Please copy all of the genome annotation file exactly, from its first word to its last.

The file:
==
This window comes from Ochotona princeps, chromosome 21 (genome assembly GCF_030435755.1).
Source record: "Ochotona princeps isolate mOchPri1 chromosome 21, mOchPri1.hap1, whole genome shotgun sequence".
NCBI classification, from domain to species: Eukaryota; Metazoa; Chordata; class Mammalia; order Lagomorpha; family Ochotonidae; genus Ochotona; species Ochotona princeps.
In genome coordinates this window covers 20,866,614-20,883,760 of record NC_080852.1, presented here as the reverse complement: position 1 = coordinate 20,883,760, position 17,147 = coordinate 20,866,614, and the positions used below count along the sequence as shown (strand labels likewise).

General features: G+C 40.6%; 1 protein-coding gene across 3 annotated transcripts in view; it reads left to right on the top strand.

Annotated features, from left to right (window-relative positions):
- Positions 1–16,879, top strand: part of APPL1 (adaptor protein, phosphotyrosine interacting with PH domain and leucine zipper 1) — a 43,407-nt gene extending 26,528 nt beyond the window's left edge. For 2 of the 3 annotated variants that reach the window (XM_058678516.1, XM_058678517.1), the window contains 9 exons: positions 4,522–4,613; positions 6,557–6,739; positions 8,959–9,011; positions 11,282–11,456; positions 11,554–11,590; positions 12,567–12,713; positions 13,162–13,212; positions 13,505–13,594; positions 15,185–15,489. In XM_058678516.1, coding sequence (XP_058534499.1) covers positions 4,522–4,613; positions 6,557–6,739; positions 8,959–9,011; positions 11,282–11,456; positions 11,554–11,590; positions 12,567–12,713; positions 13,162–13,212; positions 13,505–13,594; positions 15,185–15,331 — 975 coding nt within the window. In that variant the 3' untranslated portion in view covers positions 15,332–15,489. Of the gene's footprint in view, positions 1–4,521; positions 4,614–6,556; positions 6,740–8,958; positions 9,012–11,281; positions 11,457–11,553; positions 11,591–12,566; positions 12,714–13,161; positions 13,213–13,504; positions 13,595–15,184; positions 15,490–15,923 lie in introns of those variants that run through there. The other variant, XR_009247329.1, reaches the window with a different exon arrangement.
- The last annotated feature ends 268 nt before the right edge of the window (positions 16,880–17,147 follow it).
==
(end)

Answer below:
This window comes from Ochotona princeps, chromosome 21 (genome assembly GCF_030435755.1).
Source record: "Ochotona princeps isolate mOchPri1 chromosome 21, mOchPri1.hap1, whole genome shotgun sequence".
NCBI classification, from domain to species: Eukaryota; Metazoa; Chordata; class Mammalia; order Lagomorpha; family Ochotonidae; genus Ochotona; species Ochotona princeps.
In genome coordinates this window covers 20,866,614-20,883,760 of record NC_080852.1, presented here as the reverse complement: position 1 = coordinate 20,883,760, position 17,147 = coordinate 20,866,614, and the positions used below count along the sequence as shown (strand labels likewise).

General features: G+C 40.6%; 1 protein-coding gene across 3 annotated transcripts in view; it reads left to right on the top strand.

Annotated features, from left to right (window-relative positions):
- Positions 1–16,879, top strand: part of APPL1 (adaptor protein, phosphotyrosine interacting with PH domain and leucine zipper 1) — a 43,407-nt gene extending 26,528 nt beyond the window's left edge. For 2 of the 3 annotated variants that reach the window (XM_058678516.1, XM_058678517.1), the window contains 9 exons: positions 4,522–4,613; positions 6,557–6,739; positions 8,959–9,011; positions 11,282–11,456; positions 11,554–11,590; positions 12,567–12,713; positions 13,162–13,212; positions 13,505–13,594; positions 15,185–15,489. In XM_058678516.1, coding sequence (XP_058534499.1) covers positions 4,522–4,613; positions 6,557–6,739; positions 8,959–9,011; positions 11,282–11,456; positions 11,554–11,590; positions 12,567–12,713; positions 13,162–13,212; positions 13,505–13,594; positions 15,185–15,331 — 975 coding nt within the window. In that variant the 3' untranslated portion in view covers positions 15,332–15,489. Of the gene's footprint in view, positions 1–4,521; positions 4,614–6,556; positions 6,740–8,958; positions 9,012–11,281; positions 11,457–11,553; positions 11,591–12,566; positions 12,714–13,161; positions 13,213–13,504; positions 13,595–15,184; positions 15,490–15,923 lie in introns of those variants that run through there. The other variant, XR_009247329.1, reaches the window with a different exon arrangement.
- The last annotated feature ends 268 nt before the right edge of the window (positions 16,880–17,147 follow it).